Quantcast
Get breaking news alerts via email

Click here to manage your alerts
Rolly: Utah’s liquor store signs are as confusing as its liquor laws
First Published Feb 18 2013 07:14 am • Last Updated Feb 18 2013 11:09 am

Is it President’s Day or Presidents’ Day?

Do we just celebrate one commander in chief or many?

Join the Discussion
Post a Comment

Is it George Washington we honor or Washington and Abraham Lincoln? Or do we honor all the presidents? After all, The Associated Press Stylebook calls it Presidents Day.

The answer could be found at any of Utah’s liquor stores. But ever those establishments seemed to be mired in confusion.

The February edition of American History Magazine has an intriguing essay by historian Richard Brookhiser about the origin and history of the national holiday we are celebrating Monday.

Actually, as Brookhiser points out, the holiday is an official recognition of the birthday of our first president, George Washington. Thus, it properly would be called President’s Day, since it pays homage to just one president.

But congressional actions and a variety of versions of the holiday’s names in ads and official notices raise more questions than answers.

Washington’s birthday actually falls on Feb. 22, but even that has a confusing element to it. He was born Feb. 11, 1731. But when Britain and the colonies changed their observances from the Julian calendar to the Gregorian calendar, his birthday was moved to Feb. 22.

Washington’s Feb. 22 birthday was declared a federal holiday by Congress in the latter part of the 19th century and that was the official holiday, no matter what day of the week it fell on. Lincoln was added to the mix of observances, although his birthday was never an official federal holiday. Schoolchildren for years would have classroom exercises honoring Washington on Feb. 22 and Lincoln on his birthday, Feb. 12.

Things got more mixed up when, in 1968, Congress passed the Uniform Monday Holiday Act, which moved Washington’s birthday, Memorial Day and Veterans Day to the closest Monday for each of those holidays.


story continues below
story continues below

Because schoolchildren had celebrated Lincoln as well as Washington in their classrooms, the move to Monday and away from Washington’s actual birthday was seen as a consolidation of Washington and Lincoln and was popularly called Presidents Day. It still, however, is officially Washington’s birthday.

Utah seemed to be keeping up fine with all that until last year, when, just days before the holiday, Gov. Gary Herbert’s office issued an edict that the signs at the liquor stores letting patrons know they would be closed on Presidents Day should be removed and changed to Washington and Lincoln Day.

Herbert, facing a Republican convention fight for his re-election bid last year, had written on his Facebook page at about the same time as the sign change at the liquor stores that he hoped the occupant of the White House at that time would not be there the next year.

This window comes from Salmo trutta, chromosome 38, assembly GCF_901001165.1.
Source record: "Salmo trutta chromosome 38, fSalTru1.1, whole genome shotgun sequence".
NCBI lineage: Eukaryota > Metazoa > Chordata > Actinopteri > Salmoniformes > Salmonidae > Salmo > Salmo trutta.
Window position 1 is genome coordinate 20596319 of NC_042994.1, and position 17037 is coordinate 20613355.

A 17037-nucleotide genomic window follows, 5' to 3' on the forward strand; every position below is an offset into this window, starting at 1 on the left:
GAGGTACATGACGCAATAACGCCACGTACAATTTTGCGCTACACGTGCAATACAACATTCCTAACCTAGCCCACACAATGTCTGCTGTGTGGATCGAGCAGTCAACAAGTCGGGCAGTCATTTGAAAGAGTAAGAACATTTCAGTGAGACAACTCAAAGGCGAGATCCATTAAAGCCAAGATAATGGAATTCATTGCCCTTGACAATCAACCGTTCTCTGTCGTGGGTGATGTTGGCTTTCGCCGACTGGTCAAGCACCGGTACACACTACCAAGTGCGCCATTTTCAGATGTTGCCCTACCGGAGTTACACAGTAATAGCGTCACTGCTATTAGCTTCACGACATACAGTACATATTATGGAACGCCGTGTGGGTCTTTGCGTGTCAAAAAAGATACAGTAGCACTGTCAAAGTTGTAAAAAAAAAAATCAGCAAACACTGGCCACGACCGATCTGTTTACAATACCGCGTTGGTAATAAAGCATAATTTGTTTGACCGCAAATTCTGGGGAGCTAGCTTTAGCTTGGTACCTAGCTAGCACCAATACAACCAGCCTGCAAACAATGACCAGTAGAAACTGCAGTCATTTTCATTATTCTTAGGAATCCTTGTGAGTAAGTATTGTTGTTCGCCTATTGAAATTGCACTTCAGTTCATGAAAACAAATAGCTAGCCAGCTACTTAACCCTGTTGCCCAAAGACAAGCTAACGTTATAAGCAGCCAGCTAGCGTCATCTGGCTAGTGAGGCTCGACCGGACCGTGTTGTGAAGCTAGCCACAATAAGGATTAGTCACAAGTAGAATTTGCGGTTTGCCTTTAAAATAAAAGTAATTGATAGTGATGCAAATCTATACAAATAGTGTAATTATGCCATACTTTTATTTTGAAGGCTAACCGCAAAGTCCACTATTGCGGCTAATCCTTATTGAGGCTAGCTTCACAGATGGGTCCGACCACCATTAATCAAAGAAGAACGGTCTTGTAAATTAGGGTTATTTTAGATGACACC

That led to speculation that Herbert had, at the last minute, ordered the Presidents Day signs removed so no one would get the mistaken idea the state was honoring President Barack Obama.

There was some legitimacy to the change, however, since the Utah Legislature, a year earlier, had passed a state law declaring the holiday in the Beehive State would be known as Washington and Lincoln Day. And Herbert’s office was reacting to a call from Sen. Margaret Dayton, R-Orem, that the signs should say Washington and Lincoln day to be consistent with state law.

But this year, strangely, the closure signs in the liquor stores were back to "President’s Day." DABC spokeswoman Vickie Ashby says that was an oversight and the proper signs will be used in future years.

But with no election on the horizon and Obama already secure for another four years, the sense of urgency for putting the politically correct signs in the liquor stores seems to be gone.

prolly@sltrib.com



Copyright 2014 The Salt Lake Tribune. All rights reserved. This material may not be published, broadcast, rewritten or redistributed.

Top Reader Comments Read All Comments Post a Comment
Click here to read all comments   Click here to post a comment


About Reader Comments


Reader comments on sltrib.com are the opinions of the writer, not The Salt Lake Tribune. We will delete comments containing obscenities, personal attacks and inappropriate or offensive remarks. Flagrant or repeat violators will be banned. If you see an objectionable comment, please alert us by clicking the arrow on the upper right side of the comment and selecting "Flag comment as inappropriate". If you've recently registered with Disqus or aren't seeing your comments immediately, you may need to verify your email address. To do so, visit disqus.com/account.
See more about comments here.
Staying Connected
Videos
Jobs
Contests and Promotions
  • Search Obituaries
  • Place an Obituary

  • Search Cars
  • Search Homes
  • Search Jobs
  • Search Marketplace
  • Search Legal Notices

  • Other Services
  • Advertise With Us
  • Subscribe to the Newspaper
  • Access your e-Edition
  • Frequently Asked Questions
  • Contact a newsroom staff member
  • Access the Trib Archives
  • Privacy Policy
  • Missing your paper? Need to place your paper on vacation hold? For this and any other subscription related needs, click here or call 801.204.6100.